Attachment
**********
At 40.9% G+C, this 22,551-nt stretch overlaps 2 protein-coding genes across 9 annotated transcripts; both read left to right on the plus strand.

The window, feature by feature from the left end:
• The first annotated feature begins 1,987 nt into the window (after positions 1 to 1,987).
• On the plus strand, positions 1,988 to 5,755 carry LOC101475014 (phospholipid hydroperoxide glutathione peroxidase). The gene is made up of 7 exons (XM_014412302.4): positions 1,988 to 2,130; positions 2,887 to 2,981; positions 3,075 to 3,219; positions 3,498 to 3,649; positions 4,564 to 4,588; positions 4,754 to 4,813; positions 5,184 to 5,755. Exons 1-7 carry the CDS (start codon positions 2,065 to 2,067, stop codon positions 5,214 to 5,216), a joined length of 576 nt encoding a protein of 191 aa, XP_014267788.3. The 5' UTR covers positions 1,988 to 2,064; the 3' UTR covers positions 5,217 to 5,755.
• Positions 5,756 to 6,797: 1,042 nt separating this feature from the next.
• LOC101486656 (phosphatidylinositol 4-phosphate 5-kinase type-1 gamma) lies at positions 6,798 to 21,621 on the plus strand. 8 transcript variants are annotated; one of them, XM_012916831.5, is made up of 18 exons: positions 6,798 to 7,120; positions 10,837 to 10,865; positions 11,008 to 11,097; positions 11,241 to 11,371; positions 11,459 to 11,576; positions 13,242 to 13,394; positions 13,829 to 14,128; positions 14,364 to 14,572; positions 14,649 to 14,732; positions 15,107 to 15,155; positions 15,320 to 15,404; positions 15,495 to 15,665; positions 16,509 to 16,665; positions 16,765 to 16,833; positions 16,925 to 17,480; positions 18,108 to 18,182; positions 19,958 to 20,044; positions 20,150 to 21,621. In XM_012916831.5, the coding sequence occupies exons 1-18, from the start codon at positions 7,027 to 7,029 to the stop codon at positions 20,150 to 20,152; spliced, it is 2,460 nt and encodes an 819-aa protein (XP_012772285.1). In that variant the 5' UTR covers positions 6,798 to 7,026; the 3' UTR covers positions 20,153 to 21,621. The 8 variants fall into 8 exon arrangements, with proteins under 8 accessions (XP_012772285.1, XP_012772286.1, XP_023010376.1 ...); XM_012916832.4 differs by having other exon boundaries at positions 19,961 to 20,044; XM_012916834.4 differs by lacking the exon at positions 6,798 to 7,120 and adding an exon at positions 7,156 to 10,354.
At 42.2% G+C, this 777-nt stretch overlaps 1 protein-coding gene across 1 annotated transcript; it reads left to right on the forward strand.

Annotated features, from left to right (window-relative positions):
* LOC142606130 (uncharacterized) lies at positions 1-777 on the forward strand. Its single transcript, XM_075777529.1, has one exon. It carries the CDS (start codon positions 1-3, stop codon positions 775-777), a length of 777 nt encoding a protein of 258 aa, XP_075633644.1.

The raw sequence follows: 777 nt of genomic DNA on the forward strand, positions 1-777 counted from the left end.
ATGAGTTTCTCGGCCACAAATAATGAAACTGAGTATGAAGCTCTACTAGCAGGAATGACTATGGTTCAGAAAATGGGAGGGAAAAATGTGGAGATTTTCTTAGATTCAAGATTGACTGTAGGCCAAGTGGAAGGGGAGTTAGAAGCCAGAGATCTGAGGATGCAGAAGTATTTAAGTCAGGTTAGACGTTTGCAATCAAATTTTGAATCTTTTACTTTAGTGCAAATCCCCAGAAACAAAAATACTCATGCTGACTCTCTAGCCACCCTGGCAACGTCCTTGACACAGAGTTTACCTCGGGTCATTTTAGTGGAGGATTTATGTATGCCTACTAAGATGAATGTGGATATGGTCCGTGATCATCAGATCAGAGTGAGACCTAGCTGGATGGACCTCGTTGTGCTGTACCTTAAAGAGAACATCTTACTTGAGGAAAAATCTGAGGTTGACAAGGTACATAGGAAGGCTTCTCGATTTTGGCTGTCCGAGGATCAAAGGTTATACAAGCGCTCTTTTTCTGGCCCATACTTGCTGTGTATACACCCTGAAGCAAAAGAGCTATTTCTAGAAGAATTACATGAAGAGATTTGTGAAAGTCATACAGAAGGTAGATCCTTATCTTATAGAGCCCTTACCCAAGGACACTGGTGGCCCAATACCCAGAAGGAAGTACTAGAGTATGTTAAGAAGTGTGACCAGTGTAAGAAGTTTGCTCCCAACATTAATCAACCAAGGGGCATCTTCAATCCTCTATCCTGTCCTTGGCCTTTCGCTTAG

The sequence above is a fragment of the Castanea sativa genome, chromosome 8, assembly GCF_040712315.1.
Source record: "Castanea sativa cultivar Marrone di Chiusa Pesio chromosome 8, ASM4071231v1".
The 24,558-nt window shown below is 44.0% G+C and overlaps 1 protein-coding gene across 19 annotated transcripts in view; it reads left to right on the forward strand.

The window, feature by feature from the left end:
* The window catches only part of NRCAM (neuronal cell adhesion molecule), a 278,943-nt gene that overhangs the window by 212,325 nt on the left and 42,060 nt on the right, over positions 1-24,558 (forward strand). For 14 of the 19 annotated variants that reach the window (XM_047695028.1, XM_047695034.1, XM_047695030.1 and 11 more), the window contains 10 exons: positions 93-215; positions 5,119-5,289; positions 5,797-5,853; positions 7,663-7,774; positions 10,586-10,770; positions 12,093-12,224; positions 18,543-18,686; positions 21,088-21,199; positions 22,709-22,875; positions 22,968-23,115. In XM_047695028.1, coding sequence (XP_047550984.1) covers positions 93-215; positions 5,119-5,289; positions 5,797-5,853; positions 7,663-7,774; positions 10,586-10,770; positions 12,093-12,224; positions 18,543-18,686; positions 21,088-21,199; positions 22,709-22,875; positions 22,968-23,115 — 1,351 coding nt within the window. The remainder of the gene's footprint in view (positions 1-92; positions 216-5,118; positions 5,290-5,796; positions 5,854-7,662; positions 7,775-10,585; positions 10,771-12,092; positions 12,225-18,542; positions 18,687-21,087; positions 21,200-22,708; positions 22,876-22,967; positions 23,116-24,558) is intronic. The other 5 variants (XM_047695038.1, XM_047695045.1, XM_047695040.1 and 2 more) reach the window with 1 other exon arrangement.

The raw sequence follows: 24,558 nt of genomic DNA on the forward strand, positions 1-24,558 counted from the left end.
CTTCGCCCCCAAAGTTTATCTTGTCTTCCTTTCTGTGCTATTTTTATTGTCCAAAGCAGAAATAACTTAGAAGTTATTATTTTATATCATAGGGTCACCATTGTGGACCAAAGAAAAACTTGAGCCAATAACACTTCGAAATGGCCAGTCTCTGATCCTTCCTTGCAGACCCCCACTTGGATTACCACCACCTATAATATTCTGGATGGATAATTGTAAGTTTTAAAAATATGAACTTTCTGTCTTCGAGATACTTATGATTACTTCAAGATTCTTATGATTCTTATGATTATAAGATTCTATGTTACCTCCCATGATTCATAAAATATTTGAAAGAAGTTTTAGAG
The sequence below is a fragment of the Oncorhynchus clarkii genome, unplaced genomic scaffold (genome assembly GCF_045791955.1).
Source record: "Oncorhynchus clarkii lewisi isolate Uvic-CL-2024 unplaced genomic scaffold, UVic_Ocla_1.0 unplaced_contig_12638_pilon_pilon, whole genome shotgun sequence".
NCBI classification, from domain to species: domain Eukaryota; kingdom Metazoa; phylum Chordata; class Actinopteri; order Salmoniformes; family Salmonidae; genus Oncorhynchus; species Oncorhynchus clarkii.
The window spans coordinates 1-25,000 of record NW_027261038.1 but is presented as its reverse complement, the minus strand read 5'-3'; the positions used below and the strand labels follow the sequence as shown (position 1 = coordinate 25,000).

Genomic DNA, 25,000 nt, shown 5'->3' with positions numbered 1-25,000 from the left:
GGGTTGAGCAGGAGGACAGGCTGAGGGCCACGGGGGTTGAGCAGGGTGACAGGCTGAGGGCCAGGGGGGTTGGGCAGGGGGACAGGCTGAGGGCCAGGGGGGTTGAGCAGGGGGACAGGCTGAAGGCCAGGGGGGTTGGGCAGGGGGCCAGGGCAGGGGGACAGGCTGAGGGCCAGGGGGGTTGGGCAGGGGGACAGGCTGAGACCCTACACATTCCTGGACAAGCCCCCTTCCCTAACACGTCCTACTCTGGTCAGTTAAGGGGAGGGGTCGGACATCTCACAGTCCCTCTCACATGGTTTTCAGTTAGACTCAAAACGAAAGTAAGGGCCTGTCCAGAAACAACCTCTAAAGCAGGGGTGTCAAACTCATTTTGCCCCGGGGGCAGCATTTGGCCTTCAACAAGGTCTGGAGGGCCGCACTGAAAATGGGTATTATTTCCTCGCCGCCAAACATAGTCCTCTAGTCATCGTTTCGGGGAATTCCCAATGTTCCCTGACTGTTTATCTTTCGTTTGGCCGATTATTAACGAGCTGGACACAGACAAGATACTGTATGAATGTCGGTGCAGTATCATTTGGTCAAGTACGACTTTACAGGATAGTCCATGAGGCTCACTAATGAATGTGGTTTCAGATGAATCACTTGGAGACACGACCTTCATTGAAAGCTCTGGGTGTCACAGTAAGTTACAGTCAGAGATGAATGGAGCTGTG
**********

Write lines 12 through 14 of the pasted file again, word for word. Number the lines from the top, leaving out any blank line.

The sequence above is a fragment of the Castanea sativa genome, chromosome 8, assembly GCF_040712315.1.
Source record: "Castanea sativa cultivar Marrone di Chiusa Pesio chromosome 8, ASM4071231v1".
The 24,558-nt window shown below is 44.0% G+C and overlaps 1 protein-coding gene across 19 annotated transcripts in view; it reads left to right on the forward strand.